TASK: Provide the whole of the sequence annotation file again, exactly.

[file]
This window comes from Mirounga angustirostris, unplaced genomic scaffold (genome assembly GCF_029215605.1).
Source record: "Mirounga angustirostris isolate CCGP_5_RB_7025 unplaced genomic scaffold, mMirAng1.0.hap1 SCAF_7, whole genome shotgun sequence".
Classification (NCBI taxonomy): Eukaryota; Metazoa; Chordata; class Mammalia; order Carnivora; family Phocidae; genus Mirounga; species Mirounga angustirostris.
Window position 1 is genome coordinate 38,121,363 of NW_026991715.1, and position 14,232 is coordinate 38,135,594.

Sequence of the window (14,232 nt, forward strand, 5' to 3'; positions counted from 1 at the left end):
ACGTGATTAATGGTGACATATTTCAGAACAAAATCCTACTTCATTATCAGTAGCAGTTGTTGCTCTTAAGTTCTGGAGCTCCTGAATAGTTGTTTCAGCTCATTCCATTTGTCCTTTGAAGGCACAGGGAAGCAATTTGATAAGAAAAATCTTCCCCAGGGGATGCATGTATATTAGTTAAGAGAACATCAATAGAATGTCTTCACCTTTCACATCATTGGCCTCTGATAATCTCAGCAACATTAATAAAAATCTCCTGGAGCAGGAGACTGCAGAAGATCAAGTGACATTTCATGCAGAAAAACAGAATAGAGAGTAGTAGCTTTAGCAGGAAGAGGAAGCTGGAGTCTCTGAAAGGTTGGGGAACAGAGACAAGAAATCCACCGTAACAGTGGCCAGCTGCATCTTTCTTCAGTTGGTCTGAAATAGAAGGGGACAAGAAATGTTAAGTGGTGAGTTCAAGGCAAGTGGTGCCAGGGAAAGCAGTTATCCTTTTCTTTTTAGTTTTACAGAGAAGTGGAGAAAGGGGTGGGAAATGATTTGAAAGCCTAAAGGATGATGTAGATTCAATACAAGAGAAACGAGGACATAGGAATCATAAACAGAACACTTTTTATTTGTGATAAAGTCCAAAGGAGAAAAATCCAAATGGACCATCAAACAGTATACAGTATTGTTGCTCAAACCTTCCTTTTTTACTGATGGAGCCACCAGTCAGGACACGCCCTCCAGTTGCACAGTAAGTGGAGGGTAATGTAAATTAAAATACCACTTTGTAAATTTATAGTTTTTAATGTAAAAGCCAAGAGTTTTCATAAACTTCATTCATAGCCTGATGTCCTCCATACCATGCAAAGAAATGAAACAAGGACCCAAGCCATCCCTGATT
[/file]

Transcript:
This window comes from Mirounga angustirostris, unplaced genomic scaffold (genome assembly GCF_029215605.1).
Source record: "Mirounga angustirostris isolate CCGP_5_RB_7025 unplaced genomic scaffold, mMirAng1.0.hap1 SCAF_7, whole genome shotgun sequence".
Classification (NCBI taxonomy): Eukaryota; Metazoa; Chordata; class Mammalia; order Carnivora; family Phocidae; genus Mirounga; species Mirounga angustirostris.
Window position 1 is genome coordinate 38,121,363 of NW_026991715.1, and position 14,232 is coordinate 38,135,594.

Sequence of the window (14,232 nt, forward strand, 5' to 3'; positions counted from 1 at the left end):
ACGTGATTAATGGTGACATATTTCAGAACAAAATCCTACTTCATTATCAGTAGCAGTTGTTGCTCTTAAGTTCTGGAGCTCCTGAATAGTTGTTTCAGCTCATTCCATTTGTCCTTTGAAGGCACAGGGAAGCAATTTGATAAGAAAAATCTTCCCCAGGGGATGCATGTATATTAGTTAAGAGAACATCAATAGAATGTCTTCACCTTTCACATCATTGGCCTCTGATAATCTCAGCAACATTAATAAAAATCTCCTGGAGCAGGAGACTGCAGAAGATCAAGTGACATTTCATGCAGAAAAACAGAATAGAGAGTAGTAGCTTTAGCAGGAAGAGGAAGCTGGAGTCTCTGAAAGGTTGGGGAACAGAGACAAGAAATCCACCGTAACAGTGGCCAGCTGCATCTTTCTTCAGTTGGTCTGAAATAGAAGGGGACAAGAAATGTTAAGTGGTGAGTTCAAGGCAAGTGGTGCCAGGGAAAGCAGTTATCCTTTTCTTTTTAGTTTTACAGAGAAGTGGAGAAAGGGGTGGGAAATGATTTGAAAGCCTAAAGGATGATGTAGATTCAATACAAGAGAAACGAGGACATAGGAATCATAAACAGAACACTTTTTATTTGTGATAAAGTCCAAAGGAGAAAAATCCAAATGGACCATCAAACAGTATACAGTATTGTTGCTCAAACCTTCCTTTTTTACTGATGGAGCCACCAGTCAGGACACGCCCTCCAGTTGCACAGTAAGTGGAGGGTAATGTAAATTAAAATACCACTTTGTAAATTTATAGTTTTTAATGTAAAAGCCAAGAGTTTTCATAAACTTCATTCATAGCCTGATGTCCTCCATACCATGCAAAGAAATGAAACAAGGACCCAAGCCATCCCTGATT